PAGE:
A controversial cartoon of tennis star Serena Williams which drew accusations of racism and sexism from around the globe did not breach media standards, the Australian Press Council has ruled.
The cartoon, by the Herald Sun newspaper’s Walkley-winning cartoonist Mark Knight, showed Williams throwing a tantrum in the wake of her loss to Japan’s Naomi Osaka in last year’s US Open tournament.
It attracted significant criticism, especially in the US, where The Washington Post wrote the cartoon reflected “the dehumanising Jim Crow caricatures so common in the 19th and 20th centuries”.
Knight denied his depiction of Williams was racist, and said he had “absolutely no knowledge” of the Jim Crow-era cartoons of African-Americans.
“I’m not targeting Serena. I mean, Serena is a champion,” Knight said in September last year.
“I drew her as an African-American woman. She’s powerfully built. She wears these outrageous costumes when she plays tennis. She’s interesting to draw. I drew her as she is, as an African-American woman.”
The Herald Sun published a defiant front page in the wake of the criticism, headlined “WELCOME TO PC WORLD”.
Press Council no breach despite offence
The Australian Press Council received several complaints over the cartoon, raising concerns the depiction of Williams included “features” which caused the cartoon to become a racist and sexist stereotype of African-American people, rather than an accurate depiction of Williams.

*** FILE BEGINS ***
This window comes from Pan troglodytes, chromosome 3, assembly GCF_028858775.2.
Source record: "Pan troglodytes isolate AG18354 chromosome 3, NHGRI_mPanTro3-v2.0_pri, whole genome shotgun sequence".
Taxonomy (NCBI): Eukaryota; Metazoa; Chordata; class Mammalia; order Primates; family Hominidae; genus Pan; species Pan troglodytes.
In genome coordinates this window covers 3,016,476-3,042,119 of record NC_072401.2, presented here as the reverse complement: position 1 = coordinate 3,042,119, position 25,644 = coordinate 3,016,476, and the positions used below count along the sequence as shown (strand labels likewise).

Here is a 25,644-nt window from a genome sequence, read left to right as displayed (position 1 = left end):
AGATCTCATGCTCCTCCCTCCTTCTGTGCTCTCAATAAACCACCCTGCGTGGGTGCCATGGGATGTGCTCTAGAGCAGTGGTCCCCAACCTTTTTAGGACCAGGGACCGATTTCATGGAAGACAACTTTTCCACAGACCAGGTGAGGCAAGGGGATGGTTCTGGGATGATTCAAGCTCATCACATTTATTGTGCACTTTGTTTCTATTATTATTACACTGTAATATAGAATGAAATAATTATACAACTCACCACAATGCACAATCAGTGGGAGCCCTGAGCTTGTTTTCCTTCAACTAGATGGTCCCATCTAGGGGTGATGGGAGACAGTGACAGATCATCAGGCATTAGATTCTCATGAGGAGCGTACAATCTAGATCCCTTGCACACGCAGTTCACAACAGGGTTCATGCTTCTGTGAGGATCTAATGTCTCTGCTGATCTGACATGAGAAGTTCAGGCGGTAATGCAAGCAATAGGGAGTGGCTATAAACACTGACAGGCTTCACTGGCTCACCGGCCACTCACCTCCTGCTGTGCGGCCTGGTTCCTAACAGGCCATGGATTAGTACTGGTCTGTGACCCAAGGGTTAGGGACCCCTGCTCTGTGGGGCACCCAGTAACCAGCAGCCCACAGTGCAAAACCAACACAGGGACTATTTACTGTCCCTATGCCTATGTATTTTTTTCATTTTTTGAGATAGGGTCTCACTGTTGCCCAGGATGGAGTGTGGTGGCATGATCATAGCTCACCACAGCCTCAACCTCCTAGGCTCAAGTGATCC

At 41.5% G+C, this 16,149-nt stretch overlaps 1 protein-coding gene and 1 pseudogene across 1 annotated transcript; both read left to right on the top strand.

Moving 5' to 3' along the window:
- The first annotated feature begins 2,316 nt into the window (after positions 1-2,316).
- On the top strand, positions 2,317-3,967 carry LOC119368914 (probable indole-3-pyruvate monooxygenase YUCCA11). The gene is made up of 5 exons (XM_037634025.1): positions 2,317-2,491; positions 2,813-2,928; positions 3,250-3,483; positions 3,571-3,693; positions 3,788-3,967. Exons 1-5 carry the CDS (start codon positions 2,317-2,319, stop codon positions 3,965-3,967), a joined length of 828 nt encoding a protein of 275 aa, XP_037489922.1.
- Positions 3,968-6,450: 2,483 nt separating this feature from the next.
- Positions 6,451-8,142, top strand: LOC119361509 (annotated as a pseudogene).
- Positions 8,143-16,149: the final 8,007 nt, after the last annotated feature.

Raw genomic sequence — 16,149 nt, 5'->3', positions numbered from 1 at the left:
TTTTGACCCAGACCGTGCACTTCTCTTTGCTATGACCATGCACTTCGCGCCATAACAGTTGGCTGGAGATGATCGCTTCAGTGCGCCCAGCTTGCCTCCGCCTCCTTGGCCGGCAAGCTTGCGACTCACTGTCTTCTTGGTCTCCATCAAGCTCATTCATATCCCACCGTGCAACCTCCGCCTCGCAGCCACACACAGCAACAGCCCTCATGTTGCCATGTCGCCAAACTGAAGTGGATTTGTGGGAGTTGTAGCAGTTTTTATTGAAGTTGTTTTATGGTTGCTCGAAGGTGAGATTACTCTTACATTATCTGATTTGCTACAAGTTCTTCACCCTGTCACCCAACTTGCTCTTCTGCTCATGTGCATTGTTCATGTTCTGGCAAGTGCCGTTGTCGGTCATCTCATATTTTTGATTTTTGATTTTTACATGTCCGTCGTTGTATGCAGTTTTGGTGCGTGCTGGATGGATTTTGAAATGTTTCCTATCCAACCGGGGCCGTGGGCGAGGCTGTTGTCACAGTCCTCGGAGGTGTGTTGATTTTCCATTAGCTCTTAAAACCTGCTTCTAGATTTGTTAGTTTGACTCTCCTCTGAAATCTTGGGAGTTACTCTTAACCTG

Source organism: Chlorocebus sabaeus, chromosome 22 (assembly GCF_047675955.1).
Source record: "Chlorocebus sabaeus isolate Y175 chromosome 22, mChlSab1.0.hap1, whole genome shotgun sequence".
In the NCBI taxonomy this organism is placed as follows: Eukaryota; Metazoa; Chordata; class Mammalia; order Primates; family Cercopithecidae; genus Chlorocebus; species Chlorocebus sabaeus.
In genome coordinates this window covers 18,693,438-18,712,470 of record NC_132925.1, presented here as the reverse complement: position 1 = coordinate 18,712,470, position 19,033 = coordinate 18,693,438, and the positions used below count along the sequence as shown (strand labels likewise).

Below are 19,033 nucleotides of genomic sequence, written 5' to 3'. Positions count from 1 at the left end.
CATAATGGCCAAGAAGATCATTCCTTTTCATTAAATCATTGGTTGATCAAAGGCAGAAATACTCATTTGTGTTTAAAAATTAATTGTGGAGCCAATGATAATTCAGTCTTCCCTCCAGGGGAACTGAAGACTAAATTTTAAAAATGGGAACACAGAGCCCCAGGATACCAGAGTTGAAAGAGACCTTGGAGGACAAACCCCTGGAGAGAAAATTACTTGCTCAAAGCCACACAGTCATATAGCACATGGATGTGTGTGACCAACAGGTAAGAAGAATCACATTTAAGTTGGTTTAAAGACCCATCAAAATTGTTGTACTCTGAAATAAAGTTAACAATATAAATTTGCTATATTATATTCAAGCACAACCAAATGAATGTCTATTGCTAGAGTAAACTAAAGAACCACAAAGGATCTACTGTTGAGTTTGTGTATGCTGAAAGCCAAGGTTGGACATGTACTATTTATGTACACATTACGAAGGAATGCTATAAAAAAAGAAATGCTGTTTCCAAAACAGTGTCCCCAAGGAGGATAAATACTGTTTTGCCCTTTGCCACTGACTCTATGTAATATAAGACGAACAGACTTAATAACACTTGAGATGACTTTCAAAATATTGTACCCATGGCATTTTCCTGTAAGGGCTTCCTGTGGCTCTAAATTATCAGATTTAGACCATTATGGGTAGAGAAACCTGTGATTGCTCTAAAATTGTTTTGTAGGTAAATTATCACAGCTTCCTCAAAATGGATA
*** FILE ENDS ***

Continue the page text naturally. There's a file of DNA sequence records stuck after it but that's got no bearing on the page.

“Specifically, concern was expressed that the cartoon depicted Ms Williams with large lips, a broad flat nose, a wild afro-styled ponytail hairstyle different to that worn by Ms Williams during the match, and positioned in an ape-like pose,” the Australian Press Council said in a statement.
“It was also noted that the cartoon should be considered in the context of the history of caricatures based on race and historical racist depictions of African-Americans.”
The council considered whether media standards requiring publications to take “reasonable steps to avoid causing or contributing materially to substantial offence, distress or prejudice … unless doing so is sufficiently in the public interest” had been breached.
The Herald Sun’s response to the complaints was that the cartoon was “not intended to depict negatively any race or gender”.
The newspaper said the cartoon “was drawn in a style that the cartoonist has drawn over several decades and was only intended to be a ‘sporting cartoon’ for the publication’s local readership”, the Press Council said.
While acknowledging that some readers found the cartoon “offensive”, the Press Council found there was sufficient public interest in commentary around sportsmanship during a “significant dispute” between a player of Williams’s profile and an umpire.
“As such, the Council does not consider that the publication failed to take reasonable steps to avoid causing substantial offence, distress or prejudice without sufficient justification in the public interest,” it concluded.